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Want to successfully change behaviours in 2023? Follow these 4 tips

smiling woman working out

The holiday season is over, the new year has begun, and now is the time to take your New Year’s resolutions seriously. Whether you want to get healthier, start exercising, quit smoking, or start your own business, you will need to change some behaviours to make something happen. 

You have probably already planned out what you want to do and how (your change action plan), and you are undoubtedly very motivated. However, motivation is not constant, and we need to develop some strategies to ensure we achieve our goals successfully to avoid slipping back into old patterns and routines. 

Fortunately, at Optimist Performance, we specialise in creating long-lasting behavioural change, and we have some strategies and tips that will help you succeed in changing your behaviours. 

The 6 stages of change (behaviours)

According to The Transtheoretical Model (also called the Stages of Change Model), developed by Prochaska and DiClemente in the late 1970s, there are 6 stages of change:

  • Precontemplation: During this stage, people are still not considering a change. 
  • Contemplation: Stage where people become more aware of the potential benefits of making a change. 
  • Preparation: In this stage, people are ready to take action. 
  • Action: Stage where people change their behaviour and intend to keep moving forward. 
  • Maintenance: People have successfully created new behaviours. 
  • Relapse: A common stage where we relapse into old behaviours. 

Let’s assume that you have already gone through the first 3 stages. You are ready to take action, and more importantly, you have created an action plan.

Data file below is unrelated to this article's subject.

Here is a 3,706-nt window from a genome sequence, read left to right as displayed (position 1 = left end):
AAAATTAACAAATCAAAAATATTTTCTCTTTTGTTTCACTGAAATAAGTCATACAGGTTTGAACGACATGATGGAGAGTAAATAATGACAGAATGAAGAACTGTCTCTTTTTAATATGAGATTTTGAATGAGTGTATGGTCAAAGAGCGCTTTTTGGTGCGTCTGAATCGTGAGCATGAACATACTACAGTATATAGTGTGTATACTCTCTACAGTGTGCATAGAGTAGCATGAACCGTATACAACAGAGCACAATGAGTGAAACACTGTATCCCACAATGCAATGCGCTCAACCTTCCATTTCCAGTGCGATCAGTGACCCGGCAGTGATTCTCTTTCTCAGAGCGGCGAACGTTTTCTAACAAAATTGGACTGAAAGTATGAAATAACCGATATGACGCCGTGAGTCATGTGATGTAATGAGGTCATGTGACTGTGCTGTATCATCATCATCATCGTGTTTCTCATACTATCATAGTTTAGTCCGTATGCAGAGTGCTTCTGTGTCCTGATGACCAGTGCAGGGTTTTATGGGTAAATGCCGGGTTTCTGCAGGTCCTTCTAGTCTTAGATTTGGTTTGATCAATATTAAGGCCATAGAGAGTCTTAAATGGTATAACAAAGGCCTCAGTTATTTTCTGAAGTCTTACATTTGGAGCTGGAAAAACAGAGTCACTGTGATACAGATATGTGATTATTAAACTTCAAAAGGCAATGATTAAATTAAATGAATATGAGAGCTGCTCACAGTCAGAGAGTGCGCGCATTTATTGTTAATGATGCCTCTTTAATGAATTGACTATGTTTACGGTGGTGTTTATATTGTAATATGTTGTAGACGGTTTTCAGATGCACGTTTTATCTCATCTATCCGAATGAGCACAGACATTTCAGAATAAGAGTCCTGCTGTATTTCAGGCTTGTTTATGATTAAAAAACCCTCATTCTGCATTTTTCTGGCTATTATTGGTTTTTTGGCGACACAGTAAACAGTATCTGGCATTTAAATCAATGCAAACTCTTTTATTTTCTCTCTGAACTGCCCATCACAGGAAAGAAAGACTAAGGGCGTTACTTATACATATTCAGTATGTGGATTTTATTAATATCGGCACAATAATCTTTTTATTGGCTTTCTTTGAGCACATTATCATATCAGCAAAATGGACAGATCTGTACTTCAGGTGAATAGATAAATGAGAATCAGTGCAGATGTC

Let’s focus on the last 3 stages: action, maintenance and relapse. We’ll share some strategies to include in your plan if you want to achieve success. 

4 steps to successfully change behaviours

Successful and long-lasting behaviour change requires us to break old habits and form new ones. The time it takes to alter behaviours will vary based on the behaviour you want to change, so despite how often you’ve heard that it only takes 21 days, this is not as simple as it sounds.

Therefore, let’s create some techniques that will keep us on track as the new year’s euphoria subsides and moves us beyond relying just on our motivation to succeed.

1. Recognise your triggers and barriers

woman holds apple in one hand and donut in the other

Whatever the behaviour you want to change, there are going to be some triggers and barriers that will make it more challenging. The first step is to recognise these triggers and barriers so you can prepare for them in advance. 

  • Triggers are actions or events that play a role in prompting particular behaviours. 
  • A barrier is an obstacle that stops you from achieving what you want. 

For example, a common barrier to exercise would be a lack of time. 

Once we know our barriers and triggers, we can implement strategies for when they occur. Take some time and think about the triggers and barriers stopping you from achieving your goals.